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Disparities and intersectionality in social support networks: addressing social inequalities during the COVID-19 pandemic and beyond

Abstract

The COVID-19 pandemic has brought social injustice and inequalities to the forefront of global public health. Members of marginalised communities, such as racial/ethnic and sexual minorities, and persons with disabilities, have been shown to be more vulnerable to certain consequences of the pandemic. Research suggests a protective role of social support in health and wellness promotion, yet little is known about the disparities in specific social support sources (i.e., family, friends, and a significant other) between marginalised populations and their counterparts. Also unclear is the role of intersections of these marginalised identities in social support structures affected by the pandemic. Hence, it is crucial to capture and characterise such differences and intersectionality in order to address social inequalities in a time of global crisis. To that end, we surveyed U.S. adults across 45 states to examine their social support from family, friends, and a significant other. Results revealed the disproportionate impacts of the pandemic on social support among racial/ethnic and sexual minorities and persons with disabilities. Additionally, we found that White individuals with a marginalised identity received less social support than their White counterparts but received a similar level of social support when compared with racial/ethnic minorities without additional marginalised identities. This article seeks to elucidate the social support disparities associated with disproportionately increased social isolation for marginalised populations due to socioeconomic disadvantages. Specific recommendations are provided for addressing issues around social disparities and inequalities. With the experience and awareness attained working with marginalised populations, mental health professionals, public health officials, and community stakeholders should be poised to attend to social capital inequalities for diversity, equity, and inclusion now and in the post-pandemic era.

Introduction

The coronavirus disease 2019 (COVID-19) pandemic posed disproportionate threats to marginalised communities (e.g., racial/ethnic and sexual minorities, persons with disabilities) worldwide. Various detrimental outcomes emerged from the psychosocial burden of isolation, economic uncertainty, and civil unrest over the course of the pandemic. As a result of highly contagious severe acute respiratory syndrome coronavirus 2 (SARS-CoV-2) and its variants, COVID-19 has disproportionately placed many marginalised groups at higher risk for infection and death (Killerby et al., 2020; Stokes et al., 2020). Aside from the disparities in COVID-19 morbidity and mortality, marginalised populations are at increased risk for poor mental and physical well-being due to the deleterious effects of the pandemic on both biopsychosocial and political dimensions (Gauthier et al., 2021; Moore et al., 2021).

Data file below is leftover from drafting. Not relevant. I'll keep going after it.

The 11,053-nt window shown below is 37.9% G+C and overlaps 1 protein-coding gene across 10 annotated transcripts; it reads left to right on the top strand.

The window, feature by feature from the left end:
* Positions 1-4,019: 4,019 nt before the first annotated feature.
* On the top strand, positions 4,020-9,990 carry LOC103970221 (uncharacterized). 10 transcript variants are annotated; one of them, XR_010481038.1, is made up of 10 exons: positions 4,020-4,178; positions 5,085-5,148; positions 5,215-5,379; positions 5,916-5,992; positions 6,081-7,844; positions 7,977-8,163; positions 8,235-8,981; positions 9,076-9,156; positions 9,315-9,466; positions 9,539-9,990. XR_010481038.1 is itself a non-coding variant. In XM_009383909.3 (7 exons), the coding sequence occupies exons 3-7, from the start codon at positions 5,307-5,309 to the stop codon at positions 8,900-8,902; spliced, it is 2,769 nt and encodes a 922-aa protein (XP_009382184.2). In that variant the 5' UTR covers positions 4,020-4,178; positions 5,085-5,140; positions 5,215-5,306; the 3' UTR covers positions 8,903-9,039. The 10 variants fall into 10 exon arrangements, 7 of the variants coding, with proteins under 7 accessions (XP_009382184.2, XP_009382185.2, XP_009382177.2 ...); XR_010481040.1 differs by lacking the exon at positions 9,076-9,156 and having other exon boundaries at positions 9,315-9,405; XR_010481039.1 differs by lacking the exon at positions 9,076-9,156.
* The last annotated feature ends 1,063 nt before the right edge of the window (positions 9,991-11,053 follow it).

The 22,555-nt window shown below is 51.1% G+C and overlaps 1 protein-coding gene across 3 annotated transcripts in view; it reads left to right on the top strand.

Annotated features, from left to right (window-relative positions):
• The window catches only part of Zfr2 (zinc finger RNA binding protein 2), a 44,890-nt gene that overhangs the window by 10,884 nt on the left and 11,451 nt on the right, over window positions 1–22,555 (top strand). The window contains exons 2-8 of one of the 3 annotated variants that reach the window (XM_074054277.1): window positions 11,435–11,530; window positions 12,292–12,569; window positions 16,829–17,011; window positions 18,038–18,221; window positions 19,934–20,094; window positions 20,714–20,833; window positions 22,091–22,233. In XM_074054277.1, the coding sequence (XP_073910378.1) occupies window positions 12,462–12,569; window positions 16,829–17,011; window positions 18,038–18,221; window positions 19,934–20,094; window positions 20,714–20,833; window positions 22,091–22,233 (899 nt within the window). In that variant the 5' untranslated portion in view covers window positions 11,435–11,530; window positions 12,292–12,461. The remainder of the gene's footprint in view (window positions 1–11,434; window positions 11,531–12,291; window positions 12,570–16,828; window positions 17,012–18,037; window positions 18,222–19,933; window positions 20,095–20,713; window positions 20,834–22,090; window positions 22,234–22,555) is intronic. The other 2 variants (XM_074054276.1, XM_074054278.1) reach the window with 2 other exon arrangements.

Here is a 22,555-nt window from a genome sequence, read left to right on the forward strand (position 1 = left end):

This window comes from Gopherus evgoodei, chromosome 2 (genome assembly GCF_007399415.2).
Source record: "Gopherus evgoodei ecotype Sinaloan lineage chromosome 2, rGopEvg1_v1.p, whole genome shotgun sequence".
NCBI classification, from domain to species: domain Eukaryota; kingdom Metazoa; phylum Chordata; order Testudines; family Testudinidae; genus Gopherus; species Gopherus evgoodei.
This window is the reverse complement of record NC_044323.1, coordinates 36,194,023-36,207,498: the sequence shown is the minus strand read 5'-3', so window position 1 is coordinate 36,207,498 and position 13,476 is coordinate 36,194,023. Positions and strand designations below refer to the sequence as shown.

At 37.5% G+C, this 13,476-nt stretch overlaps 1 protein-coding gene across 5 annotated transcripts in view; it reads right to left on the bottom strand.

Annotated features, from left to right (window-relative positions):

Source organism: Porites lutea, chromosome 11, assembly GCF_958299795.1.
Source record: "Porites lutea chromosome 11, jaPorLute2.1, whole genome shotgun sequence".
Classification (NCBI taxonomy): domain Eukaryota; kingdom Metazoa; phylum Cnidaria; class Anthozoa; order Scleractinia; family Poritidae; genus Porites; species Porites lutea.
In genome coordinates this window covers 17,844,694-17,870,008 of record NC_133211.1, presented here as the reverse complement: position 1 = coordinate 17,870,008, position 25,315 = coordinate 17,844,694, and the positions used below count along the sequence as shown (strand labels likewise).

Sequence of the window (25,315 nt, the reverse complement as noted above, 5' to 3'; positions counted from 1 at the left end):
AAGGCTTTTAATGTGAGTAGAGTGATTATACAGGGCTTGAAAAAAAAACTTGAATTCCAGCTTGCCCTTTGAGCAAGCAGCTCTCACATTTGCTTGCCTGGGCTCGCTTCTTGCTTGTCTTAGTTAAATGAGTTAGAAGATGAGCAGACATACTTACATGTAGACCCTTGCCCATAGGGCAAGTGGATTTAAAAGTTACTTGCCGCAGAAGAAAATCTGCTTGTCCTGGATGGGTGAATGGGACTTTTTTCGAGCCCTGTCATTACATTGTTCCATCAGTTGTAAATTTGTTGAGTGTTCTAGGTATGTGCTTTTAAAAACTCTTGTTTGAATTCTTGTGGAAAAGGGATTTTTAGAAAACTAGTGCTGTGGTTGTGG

Socioeconomic inequalities have disproportionately affected marginalised populations, such as racial/ethnic minorities, sexual minorities (e.g., LGBTQ+), and persons with disabilities, exacerbating health disparities. Members of these groups are more likely to struggle with mental health and/or economic insecurity issues that have been shown to restrict access to care and housing (Moore et al., 2021). Additionally, marginalised populations struggle more than their counterparts with the effects of COVID-19 prevention measures, such as lockdowns and social distancing requirements (Gauthier et al., 2021; Moore et al., 2021). In some cases, this can lead to social isolation. In other cases, this can lead to overcrowded housing that may contribute to weakened social support and exacerbate emotional problems and mental burden, and can even lead to strained family dynamics (Moore et al., 2021). Previous studies have suggested that social support can provide some protection for mental health and wellness (Gauthier et al., 2021; Moore et al., 2021). Little is yet known about the disparities in specific social support sources between marginalised populations and their counterparts. Also, to date, there has been a lack of literature that focuses on the effects of intersections of race/ethnicity, sexual orientation, and disability status on social support during the pandemic. Thus, it has never been more critical to capture and characterise such intersectional differences to address social inequalities in a time of global crisis.

Methods

This study was approved by the Office for Research Protections (ORP) at the Pennsylvania State University, approval number [STUDY00016378]. All participants provided informed consent. We used G*Power 3.1 statistical power analysis (Faul et al., 2007) to estimate the minimum sample size for data analysis. Results indicated that a sample size of at least 128 was necessary to provide an 80% power estimate, α = 0.05, with a medium effect size (d = 0.5, f = 0.25) for independent sample t-tests and factorial analysis of variance (ANOVA). We surveyed US adults (N = 1449) across 45 states through the Qualtrics platform to examine their social support from family, friends, and a significant other (e.g., partner), identifying the disproportionate negative impacts of COVID-19 on racial/ethnic and sexual minorities and persons with disabilities. Perceived social support was measured using the 12-item Multidimensional Scale of Perceived Social Support (Zimet et al., 1988) which includes three subscales (i.e., family, friends, significant other). The Cronbach’s α for the scale in this study population is 0.91. First, we performed independent sample t-tests to compare perceived social support from family, friends, and a significant other between marginalised individuals (i.e., racial minority, sexual minority, or with disabilities) and their counterparts (i.e., White, straight, or non-disabled). Second, we performed factorial ANOVA to detect the interactive effects of these demographic differences on social support. All analyses were conducted using IBM SPSS version 27.00. Two-sided p values < 0.05 were considered statistically significant.